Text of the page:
Approx. 10 hrs/week. May 3 – August 29, 2021
Maplewood Flats is operated by Wild Bird Trust of BC
The Wild Bird Trust of BC (WBT) is seeking a volunteer Records and Archives Intern who is responsible for reviewing, researching, evaluating, cataloging, and (where necessary) digitizing the paper archives of Wild Bird Trust of BC.
WBT is a non-profit charity founded in 1993 to manage the Conservation Area at Maplewood Flats. Our mission is to provide wild birds with sanctuary through ecological protection and restoration, and support communities with education, culture, and reconciliation programs. WBT is working to reflect and acknowledge Tsleil-Waututh Nation (TWN) culture, ongoing presence and stewardship of these lands and waters.
Role and Responsibilities
As an organization with a 28+year history, we have a substantial archive in need of an inquisitive and capable archivist who has successfully completed the Core Courses in the Master of Archival Studies program. If you have a particular interest in conservation, wild birds, habitat restoration, and/or local Indigenous sovereignty, reconciliation, and redress efforts, this will add to the experience (see related historical info, below).
The Archives Intern will assist with updating our draft Records Management policy and procedures, and develop and implement an archival strategy for WBT’s current operational and historical records that is sustainable for the organization to maintain and accessible for staff, board, researchers and the public.
WBT is looking for ways to capture, maintain, share, and, where relevant, create stories/videos/content from these records, including digital archive projects.
Under the guidance of the Executive Director, the Intern will:
- Inventory, record, catalogue and organize archived documents,
- Assist staff, volunteers and researchers in locating requested information and/or identifying target documents & databases,
- Help update and customize a filing and records management policy and procedures
Ethics and the Workplace
The Archives Intern must:
- maintain the confidentiality of all personal, private and professional information obtained within the course of their placement.
- participate in and help ensure that WBT is a friendly, courteous, respectful and professional workplace that is free of harassment, discrimination, and other forms of marginalization.
- extend the above conditions when working offsite or acting as a representative of WBT, including in virtual spaces.
Vancouver Fraser Port Authority (VFPA) leases Maplewood Flats to Environment and Climate Change Canada (ECCC) for the Pacific Environmental Science Centre (PESC). WBT has an agreement with ECCC to manage the site until 2041.
The Conservation Area at Maplewood Flats has a rich heritage of indigenous occupation and stewardship, but also a destructive colonial settler heritage which had severe negative impacts on both the natural environment and local Indigenous cultures.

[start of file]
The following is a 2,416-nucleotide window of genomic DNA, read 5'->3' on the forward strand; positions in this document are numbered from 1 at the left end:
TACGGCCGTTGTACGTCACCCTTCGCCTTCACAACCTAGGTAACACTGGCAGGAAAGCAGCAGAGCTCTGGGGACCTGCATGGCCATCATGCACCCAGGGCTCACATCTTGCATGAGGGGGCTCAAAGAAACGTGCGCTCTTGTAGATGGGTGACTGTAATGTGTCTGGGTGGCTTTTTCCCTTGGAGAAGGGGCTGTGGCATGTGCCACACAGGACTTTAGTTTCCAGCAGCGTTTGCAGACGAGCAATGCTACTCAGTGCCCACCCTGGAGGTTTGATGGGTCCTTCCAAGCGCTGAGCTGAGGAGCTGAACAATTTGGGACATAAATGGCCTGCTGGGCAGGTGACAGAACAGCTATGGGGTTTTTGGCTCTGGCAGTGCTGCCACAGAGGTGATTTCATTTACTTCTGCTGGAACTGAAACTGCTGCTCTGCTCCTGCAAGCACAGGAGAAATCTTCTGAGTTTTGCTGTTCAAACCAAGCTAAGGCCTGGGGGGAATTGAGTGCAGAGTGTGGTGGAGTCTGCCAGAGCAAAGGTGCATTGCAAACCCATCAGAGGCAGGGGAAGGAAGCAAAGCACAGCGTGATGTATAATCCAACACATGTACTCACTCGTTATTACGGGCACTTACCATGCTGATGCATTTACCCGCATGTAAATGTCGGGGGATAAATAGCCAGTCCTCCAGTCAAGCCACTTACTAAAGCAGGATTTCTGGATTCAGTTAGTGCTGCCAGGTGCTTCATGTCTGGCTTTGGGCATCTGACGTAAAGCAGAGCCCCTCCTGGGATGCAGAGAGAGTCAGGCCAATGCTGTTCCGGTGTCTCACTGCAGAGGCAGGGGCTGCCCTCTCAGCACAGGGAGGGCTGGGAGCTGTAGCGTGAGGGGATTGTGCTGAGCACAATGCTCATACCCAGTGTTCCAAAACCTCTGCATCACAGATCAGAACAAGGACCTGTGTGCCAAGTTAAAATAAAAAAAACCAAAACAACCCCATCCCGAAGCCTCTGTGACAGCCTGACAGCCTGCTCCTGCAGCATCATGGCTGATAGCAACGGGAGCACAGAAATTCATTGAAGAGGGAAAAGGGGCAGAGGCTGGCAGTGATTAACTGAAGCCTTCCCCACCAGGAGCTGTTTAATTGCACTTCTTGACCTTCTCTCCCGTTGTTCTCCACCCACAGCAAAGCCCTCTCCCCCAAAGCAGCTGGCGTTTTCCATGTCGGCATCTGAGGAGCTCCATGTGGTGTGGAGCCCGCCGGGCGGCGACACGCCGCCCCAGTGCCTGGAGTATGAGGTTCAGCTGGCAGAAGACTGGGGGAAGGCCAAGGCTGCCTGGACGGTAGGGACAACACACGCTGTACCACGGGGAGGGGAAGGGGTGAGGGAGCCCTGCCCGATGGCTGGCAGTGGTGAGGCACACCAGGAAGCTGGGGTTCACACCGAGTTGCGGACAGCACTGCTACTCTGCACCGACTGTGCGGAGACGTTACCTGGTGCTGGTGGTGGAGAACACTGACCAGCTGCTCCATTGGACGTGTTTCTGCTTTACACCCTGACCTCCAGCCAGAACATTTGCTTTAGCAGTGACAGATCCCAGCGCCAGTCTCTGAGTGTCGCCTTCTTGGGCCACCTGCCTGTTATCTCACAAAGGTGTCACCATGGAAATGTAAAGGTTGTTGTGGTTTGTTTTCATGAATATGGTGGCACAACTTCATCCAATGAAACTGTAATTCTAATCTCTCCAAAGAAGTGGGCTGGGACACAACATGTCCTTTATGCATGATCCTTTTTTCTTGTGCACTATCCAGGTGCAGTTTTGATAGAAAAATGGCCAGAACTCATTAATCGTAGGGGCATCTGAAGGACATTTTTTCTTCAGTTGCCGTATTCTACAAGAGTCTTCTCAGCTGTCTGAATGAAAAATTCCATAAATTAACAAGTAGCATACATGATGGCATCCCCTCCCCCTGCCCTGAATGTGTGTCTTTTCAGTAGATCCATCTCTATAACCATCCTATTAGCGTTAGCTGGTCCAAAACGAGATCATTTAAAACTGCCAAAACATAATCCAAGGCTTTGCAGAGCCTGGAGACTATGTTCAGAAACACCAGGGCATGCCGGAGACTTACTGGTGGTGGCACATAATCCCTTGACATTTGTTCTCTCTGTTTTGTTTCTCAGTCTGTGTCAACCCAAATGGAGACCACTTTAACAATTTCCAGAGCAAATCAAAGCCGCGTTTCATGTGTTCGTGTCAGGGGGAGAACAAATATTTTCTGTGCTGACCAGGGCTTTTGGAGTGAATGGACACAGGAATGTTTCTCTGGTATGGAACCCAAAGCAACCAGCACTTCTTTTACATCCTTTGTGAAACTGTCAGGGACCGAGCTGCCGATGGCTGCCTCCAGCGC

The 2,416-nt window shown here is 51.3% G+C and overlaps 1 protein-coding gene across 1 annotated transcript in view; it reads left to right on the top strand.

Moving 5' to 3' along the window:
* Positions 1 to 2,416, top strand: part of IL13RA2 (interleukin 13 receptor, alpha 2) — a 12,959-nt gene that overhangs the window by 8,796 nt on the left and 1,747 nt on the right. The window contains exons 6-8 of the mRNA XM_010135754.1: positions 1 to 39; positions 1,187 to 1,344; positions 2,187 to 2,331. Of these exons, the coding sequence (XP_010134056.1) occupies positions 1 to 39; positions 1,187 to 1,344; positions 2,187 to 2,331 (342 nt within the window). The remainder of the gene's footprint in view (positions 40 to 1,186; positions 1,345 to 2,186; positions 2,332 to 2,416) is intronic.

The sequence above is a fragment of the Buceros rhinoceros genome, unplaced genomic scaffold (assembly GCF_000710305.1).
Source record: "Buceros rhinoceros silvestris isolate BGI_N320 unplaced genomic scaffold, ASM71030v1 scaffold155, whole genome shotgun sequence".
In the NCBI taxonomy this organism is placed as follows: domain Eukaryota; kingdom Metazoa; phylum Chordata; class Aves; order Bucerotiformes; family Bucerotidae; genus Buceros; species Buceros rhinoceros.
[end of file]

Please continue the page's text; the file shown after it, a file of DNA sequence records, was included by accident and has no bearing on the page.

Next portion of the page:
Some of these destructive industrial activities included clear-cutting in the early 1900’s, the operation of a sand and gravel quarry and mill up to the mid-1900’s which saw the construction of the Barge Channel (which still exists as a relic of that era) to ferry ores back through Burrard Inlet, and other activities such as a trucking depot, a car repair shop, and a dumping ground for fill from the development of the West End. Another piece of settler heritage at this site is the counter-cultural community of squatter shacks that were built on the flats, the last of which were burned down in the early 1970’s.
The original and ongoing stewards of the land, the Tsleil-Waututh peoples of the Burrard Inlet subsisted and managed the mudflats and surrounding ecosystems for fishing, harvesting shellfish, trapping waterfowl, and more. The settler industrialization of the Inlet in the 20th century not only damaged bird and wildlife habitat, but more significantly, it upended 13,000 years of Coast Salish stewardship, land and water use, and ways of life.
The Maplewood Flats has sometimes been referred to as a “jewel”, the last piece of undeveloped saltmarsh habitat on the Northshore, or a “pristine” green space. For many years the WBT operated under this assumption and did little to no public education or outreach that contradicted this rhetoric, as it served the narrative of the white environmental conservationist saviour mentality. This narrative lacks context and obscures Maplewood Flats’ true identity which is that of a post-industrial “brown” site. Furthermore, at present even though Maplewood Flats can be considered a “green area”, it is still a product of historical stressors and is currently surrounded by a mix of light to heavy industrial activity, including a chlorine manufacturing plant on the western edge of the site.
Since 2017 the WBT has acknowledged that although the site was saved from Vancouver Port Authority development plans, its subsequent designation in 1993 to a conservation area essentially served to exclude and restrict the TWN from the site for a second time (after initial colonization). The first principle of conserving historic places in Canada is “understanding”. The WBT recognizes that its own understanding of the site has evolved, in a process of unlearning and relearning.
Today, the WBT is committed to reflecting a nuanced narrative in its programming and operations. It is important that the WBT approaches the concept of heritage with a holistic view that encompases not only the history and cultural heritage of the TWN and the colonial settler industrial heritage of the site, but also the role that settlers and settler heritage plays in the cultural genocide of local indigenous peoples.